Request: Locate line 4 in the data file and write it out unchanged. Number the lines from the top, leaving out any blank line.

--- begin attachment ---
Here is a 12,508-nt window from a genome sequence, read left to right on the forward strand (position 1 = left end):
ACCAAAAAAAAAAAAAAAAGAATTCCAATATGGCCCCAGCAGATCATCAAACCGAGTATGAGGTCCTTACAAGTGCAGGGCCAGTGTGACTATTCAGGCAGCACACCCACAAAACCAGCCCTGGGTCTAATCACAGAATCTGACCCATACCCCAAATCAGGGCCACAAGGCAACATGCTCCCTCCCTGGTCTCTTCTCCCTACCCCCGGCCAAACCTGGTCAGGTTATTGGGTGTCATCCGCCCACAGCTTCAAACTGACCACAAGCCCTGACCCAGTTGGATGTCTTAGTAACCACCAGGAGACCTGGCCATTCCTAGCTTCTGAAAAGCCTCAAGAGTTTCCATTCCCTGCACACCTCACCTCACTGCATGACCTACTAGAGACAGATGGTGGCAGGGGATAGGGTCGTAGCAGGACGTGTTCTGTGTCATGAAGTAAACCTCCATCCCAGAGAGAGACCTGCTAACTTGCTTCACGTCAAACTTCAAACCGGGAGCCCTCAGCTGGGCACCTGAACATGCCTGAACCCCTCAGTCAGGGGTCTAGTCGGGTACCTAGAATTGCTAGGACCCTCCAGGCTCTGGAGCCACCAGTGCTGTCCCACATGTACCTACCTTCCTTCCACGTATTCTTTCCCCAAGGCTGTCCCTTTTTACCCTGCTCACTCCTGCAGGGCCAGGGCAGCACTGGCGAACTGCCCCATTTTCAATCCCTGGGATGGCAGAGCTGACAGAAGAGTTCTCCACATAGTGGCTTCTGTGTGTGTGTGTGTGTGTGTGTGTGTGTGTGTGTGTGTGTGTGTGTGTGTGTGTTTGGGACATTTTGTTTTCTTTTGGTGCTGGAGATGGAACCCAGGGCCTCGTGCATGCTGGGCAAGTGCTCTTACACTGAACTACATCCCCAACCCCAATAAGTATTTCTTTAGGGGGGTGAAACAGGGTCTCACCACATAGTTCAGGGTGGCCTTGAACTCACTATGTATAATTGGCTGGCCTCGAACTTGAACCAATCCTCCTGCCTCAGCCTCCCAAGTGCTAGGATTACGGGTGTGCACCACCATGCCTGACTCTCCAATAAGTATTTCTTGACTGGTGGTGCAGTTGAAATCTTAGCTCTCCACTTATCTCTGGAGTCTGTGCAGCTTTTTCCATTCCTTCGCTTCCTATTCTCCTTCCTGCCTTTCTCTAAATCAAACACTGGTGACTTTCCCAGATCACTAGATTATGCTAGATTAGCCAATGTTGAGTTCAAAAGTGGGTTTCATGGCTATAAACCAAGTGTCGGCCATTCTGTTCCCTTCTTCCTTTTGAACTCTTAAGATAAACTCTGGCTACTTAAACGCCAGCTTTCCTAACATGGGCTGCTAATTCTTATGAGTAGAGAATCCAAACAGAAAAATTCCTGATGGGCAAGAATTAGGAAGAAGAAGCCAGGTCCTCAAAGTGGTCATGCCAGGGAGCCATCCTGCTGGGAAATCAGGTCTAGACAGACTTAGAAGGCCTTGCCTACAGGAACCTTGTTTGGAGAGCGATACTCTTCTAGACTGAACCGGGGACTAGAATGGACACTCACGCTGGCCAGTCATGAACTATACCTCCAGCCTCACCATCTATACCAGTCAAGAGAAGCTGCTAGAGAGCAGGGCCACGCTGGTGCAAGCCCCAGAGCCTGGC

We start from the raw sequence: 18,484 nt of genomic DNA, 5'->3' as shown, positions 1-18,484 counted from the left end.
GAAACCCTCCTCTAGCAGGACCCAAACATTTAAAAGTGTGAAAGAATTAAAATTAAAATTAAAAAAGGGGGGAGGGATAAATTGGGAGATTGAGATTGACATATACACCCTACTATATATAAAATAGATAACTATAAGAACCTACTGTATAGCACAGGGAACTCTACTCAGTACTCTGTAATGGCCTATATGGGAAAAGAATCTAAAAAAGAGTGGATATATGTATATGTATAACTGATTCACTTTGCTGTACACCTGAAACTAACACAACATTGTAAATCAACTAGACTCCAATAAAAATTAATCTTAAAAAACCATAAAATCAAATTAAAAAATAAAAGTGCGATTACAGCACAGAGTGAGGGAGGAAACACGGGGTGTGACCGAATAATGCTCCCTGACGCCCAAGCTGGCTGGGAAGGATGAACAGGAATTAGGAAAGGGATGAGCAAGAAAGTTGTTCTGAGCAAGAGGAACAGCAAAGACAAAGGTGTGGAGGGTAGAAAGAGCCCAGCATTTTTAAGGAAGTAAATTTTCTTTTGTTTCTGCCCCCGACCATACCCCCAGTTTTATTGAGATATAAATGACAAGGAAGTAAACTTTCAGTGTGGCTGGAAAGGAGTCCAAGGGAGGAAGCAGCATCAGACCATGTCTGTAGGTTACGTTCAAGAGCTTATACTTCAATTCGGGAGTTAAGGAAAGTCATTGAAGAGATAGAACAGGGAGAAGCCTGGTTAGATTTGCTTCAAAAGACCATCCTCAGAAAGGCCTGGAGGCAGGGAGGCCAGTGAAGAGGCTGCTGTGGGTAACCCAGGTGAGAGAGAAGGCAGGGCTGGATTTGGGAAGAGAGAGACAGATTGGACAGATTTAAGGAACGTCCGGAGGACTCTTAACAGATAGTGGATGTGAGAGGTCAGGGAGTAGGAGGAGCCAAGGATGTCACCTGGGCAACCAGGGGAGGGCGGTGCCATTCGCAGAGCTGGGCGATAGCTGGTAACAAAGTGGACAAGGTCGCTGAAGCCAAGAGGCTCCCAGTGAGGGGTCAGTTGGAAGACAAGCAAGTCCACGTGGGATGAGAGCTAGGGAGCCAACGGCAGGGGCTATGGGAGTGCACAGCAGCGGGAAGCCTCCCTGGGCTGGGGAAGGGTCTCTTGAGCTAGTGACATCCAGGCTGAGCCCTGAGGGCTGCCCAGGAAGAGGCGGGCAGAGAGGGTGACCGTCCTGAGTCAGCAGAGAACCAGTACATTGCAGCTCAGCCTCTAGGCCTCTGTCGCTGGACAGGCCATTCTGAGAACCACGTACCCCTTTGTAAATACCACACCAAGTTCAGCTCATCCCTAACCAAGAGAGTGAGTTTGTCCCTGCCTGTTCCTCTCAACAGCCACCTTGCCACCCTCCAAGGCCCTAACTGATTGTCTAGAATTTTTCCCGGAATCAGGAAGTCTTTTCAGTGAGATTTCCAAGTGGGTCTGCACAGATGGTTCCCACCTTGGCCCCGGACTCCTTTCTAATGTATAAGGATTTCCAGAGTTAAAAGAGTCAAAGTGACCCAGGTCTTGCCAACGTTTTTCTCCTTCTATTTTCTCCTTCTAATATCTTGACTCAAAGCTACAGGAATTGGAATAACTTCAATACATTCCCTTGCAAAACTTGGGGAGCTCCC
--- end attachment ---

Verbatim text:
GAAACCCTCCTCTAGCAGGACCCAAACATTTAAAAGTGTGAAAGAATTAAAATTAAAATTAAAAAAGGGGGGAGGGATAAATTGGGAGATTGAGATTGACATATACACCCTACTATATATAAAATAGATAACTATAAGAACCTACTGTATAGCACAGGGAACTCTACTCAGTACTCTGTAATGGCCTATATGGGAAAAGAATCTAAAAAAGAGTGGATATATGTATATGTATAACTGATTCACTTTGCTGTACACCTGAAACTAACACAACATTGTAAATCAACTAGACTCCAATAAAAATTAATCTTAAAAAACCATAAAATCAAATTAAAAAATAAAAGTGCGATTACAGCACAGAGTGAGGGAGGAAACACGGGGTGTGACCGAATAATGCTCCCTGACGCCCAAGCTGGCTGGGAAGGATGAACAGGAATTAGGAAAGGGATGAGCAAGAAAGTTGTTCTGAGCAAGAGGAACAGCAAAGACAAAGGTGTGGAGGGTAGAAAGAGCCCAGCATTTTTAAGGAAGTAAATTTTCTTTTGTTTCTGCCCCCGACCATACCCCCAGTTTTATTGAGATATAAATGACAAGGAAGTAAACTTTCAGTGTGGCTGGAAAGGAGTCCAAGGGAGGAAGCAGCATCAGACCATGTCTGTAGGTTACGTTCAAGAGCTTATACTTCAATTCGGGAGTTAAGGAAAGTCATTGAAGAGATAGAACAGGGAGAAGCCTGGTTAGATTTGCTTCAAAAGACCATCCTCAGAAAGGCCTGGAGGCAGGGAGGCCAGTGAAGAGGCTGCTGTGGGTAACCCAGGTGAGAGAGAAGGCAGGGCTGGATTTGGGAAGAGAGAGACAGATTGGACAGATTTAAGGAACGTCCGGAGGACTCTTAACAGATAGTGGATGTGAGAGGTCAGGGAGTAGGAGGAGCCAAGGATGTCACCTGGGCAACCAGGGGAGGGCGGTGCCATTCGCAGAGCTGGGCGATAGCTGGTAACAAAGTGGACAAGGTCGCTGAAGCCAAGAGGCTCCCAGTGAGGGGTCAGTTGGAAGACAAGCAAGTCCACGTGGGATGAGAGCTAGGGAGCCAACGGCAGGGGCTATGGGAGTGCACAGCAGCGGGAAGCCTCCCTGGGCTGGGGAAGGGTCTCTTGAGCTAGTGACATCCAGGCTGAGCCCTGAGGGCTGCCCAGGAAGAGGCGGGCAGAGAGGGTGACCGTCCTGAGTCAGCAGAGAACCAGTACATTGCAGCTCAGCCTCTAGGCCTCTGTCGCTGGACAGGCCATTCTGAGAACCACGTACCCCTTTGTAAATACCACACCAAGTTCAGCTCATCCCTAACCAAGAGAGTGAGTTTGTCCCTGCCTGTTCCTCTCAACAGCCACCTTGCCACCCTCCAAGGCCCTAACTGATTGTCTAGAATTTTTCCCGGAATCAGGAAGTCTTTTCAGTGAGATTTCCAAGTGGGTCTGCACAGATGGTTCCCACCTTGGCCCCGGACTCCTTTCTAATGTATAAGGATTTCCAGAGTTAAAAGAGTCAAAGTGACCCAGGTCTTGCCAACGTTTTTCTCCTTCTATTTTCTCCTTCTAATATCTTGACTCAAAGCTACAGGAATTGGAATAACTTCAATACATTCCCTTGCAAAACTTGGGGAGCTCCC